Do you plan to buy a 3-D TV?
LYNNWOOD, Wash. - It's a 55-inch, very thin TV that looks like any good sharp, high-definition, wide-screen TV. But this one has an extra - it can be switched to show things in three dimensions.
Yes, you need the glasses and they are not cheap. At about $150, they aren't just a pair of glasses with different colored lenses, they are electronics themselves that use a type of "shutter" technology to convert what looks like a fuzzy double image on the screen in 3D mode into a sharp 3D image in your brain. Think of it like turning on and off your eyes in an alternating fashion. Each eye sees a slightly different image on the screen.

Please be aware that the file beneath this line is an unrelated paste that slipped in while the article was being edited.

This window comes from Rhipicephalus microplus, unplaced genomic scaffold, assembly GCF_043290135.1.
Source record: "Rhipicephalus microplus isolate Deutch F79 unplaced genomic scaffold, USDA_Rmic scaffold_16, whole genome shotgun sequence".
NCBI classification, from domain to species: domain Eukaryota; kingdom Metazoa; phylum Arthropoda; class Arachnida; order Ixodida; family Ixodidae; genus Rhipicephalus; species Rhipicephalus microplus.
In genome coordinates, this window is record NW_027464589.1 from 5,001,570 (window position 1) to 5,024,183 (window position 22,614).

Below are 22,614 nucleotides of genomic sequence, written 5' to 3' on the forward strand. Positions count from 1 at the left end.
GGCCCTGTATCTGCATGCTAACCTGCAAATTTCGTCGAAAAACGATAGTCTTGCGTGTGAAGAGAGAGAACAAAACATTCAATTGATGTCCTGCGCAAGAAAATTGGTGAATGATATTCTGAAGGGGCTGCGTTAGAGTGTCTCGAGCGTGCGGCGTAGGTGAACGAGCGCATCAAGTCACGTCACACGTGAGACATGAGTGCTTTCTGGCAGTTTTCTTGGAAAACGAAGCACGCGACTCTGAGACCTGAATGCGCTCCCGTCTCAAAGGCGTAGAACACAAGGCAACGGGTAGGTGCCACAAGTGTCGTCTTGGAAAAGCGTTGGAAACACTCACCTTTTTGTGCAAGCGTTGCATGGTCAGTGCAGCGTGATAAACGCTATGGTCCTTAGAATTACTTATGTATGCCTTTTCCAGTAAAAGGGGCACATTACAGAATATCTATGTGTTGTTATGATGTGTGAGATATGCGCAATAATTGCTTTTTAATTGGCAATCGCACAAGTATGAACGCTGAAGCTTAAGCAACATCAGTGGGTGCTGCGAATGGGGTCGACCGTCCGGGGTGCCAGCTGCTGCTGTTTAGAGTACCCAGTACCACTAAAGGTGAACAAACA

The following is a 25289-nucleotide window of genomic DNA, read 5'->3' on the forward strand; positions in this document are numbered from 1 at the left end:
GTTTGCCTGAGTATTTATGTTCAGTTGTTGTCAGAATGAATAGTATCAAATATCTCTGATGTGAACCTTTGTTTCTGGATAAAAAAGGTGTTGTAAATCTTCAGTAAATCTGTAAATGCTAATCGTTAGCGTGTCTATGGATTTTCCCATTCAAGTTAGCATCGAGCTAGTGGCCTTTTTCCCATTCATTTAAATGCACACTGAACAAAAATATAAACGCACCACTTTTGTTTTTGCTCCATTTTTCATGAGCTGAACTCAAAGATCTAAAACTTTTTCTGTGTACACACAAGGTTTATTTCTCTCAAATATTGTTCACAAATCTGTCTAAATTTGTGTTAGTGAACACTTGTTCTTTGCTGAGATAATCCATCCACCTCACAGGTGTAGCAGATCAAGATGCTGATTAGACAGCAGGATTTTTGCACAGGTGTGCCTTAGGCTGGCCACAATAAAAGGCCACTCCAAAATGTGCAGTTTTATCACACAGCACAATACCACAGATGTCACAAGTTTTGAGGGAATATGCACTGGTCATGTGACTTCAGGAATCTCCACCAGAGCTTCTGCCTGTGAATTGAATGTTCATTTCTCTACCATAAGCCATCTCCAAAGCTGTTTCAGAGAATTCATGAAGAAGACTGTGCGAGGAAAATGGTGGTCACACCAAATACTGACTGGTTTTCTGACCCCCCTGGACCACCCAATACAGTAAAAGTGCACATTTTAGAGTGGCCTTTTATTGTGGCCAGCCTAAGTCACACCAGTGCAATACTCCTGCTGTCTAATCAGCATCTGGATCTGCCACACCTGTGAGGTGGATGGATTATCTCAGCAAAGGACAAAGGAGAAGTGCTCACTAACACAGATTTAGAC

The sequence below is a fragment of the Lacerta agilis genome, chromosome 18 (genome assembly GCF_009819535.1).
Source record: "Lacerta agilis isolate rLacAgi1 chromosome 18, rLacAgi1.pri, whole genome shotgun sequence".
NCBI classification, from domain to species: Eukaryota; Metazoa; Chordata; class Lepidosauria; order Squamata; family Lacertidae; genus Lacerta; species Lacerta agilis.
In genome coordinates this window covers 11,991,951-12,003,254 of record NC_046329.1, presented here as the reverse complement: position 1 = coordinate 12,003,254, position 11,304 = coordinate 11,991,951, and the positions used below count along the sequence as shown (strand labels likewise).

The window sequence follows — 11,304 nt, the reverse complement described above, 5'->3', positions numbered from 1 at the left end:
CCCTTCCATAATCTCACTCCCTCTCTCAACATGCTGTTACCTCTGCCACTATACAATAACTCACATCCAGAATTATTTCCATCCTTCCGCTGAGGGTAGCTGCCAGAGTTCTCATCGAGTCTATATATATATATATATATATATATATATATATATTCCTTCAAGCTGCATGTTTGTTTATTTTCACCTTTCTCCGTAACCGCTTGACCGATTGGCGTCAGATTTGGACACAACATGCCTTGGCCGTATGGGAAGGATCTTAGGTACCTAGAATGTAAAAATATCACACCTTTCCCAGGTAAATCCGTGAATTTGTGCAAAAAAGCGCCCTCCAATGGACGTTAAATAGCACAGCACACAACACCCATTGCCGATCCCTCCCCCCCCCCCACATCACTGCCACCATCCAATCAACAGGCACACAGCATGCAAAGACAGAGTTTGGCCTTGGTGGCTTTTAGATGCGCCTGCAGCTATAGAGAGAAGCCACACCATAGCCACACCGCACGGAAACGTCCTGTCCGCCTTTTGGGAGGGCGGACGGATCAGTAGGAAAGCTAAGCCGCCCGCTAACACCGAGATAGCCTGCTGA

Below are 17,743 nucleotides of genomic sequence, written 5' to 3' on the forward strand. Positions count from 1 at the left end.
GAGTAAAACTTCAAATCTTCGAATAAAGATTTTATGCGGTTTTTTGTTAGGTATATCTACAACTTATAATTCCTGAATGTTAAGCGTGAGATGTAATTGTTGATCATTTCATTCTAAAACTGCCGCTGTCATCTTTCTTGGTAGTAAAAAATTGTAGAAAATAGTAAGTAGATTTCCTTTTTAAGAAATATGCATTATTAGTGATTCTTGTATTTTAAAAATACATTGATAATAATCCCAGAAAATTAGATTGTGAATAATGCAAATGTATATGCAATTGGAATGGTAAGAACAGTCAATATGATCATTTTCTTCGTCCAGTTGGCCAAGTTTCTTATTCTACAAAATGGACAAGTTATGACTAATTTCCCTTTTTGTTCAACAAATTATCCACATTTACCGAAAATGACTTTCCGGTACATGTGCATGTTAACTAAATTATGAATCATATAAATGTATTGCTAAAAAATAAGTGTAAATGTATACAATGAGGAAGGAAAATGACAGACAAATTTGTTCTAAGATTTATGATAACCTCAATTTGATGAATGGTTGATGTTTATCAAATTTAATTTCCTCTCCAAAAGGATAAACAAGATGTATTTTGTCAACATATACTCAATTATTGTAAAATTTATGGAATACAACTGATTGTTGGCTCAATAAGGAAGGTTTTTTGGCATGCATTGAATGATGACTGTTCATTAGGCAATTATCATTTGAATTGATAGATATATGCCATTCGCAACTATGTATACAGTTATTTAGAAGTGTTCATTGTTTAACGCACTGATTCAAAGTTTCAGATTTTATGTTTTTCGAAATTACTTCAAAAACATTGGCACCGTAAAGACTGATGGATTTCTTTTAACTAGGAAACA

At less than $3,000, the 3D TV is pretty much in line with the 2D cousins of its same size, and in the 15 minutes we were in the Video Only store in Lynnwood, two of them sold. Sales manager Charles Hassa says interest has been high.
One of the buyers was Craig Dickagieser.
"With the movies coming out soon and the Blu Ray movies coming out soon, I just wanted to get a hold of one right away," he said.
3D Blu Ray movies are likely the strongest content category getting ready to hit store shelves. Broadcasting is a bigger question. Cable channels including ESPN, Discovery and Sky TV are among those announcing they will offer 3D content.
They may not be for everybody. Each brand of TV needs to have its own glasses, meaning you can't use the Samsung glasses to watch a Sony set.
But the image is compelling. At the Hard Drives Northwest store in Bellevue, a demonstration of 3D gaming has been running for months.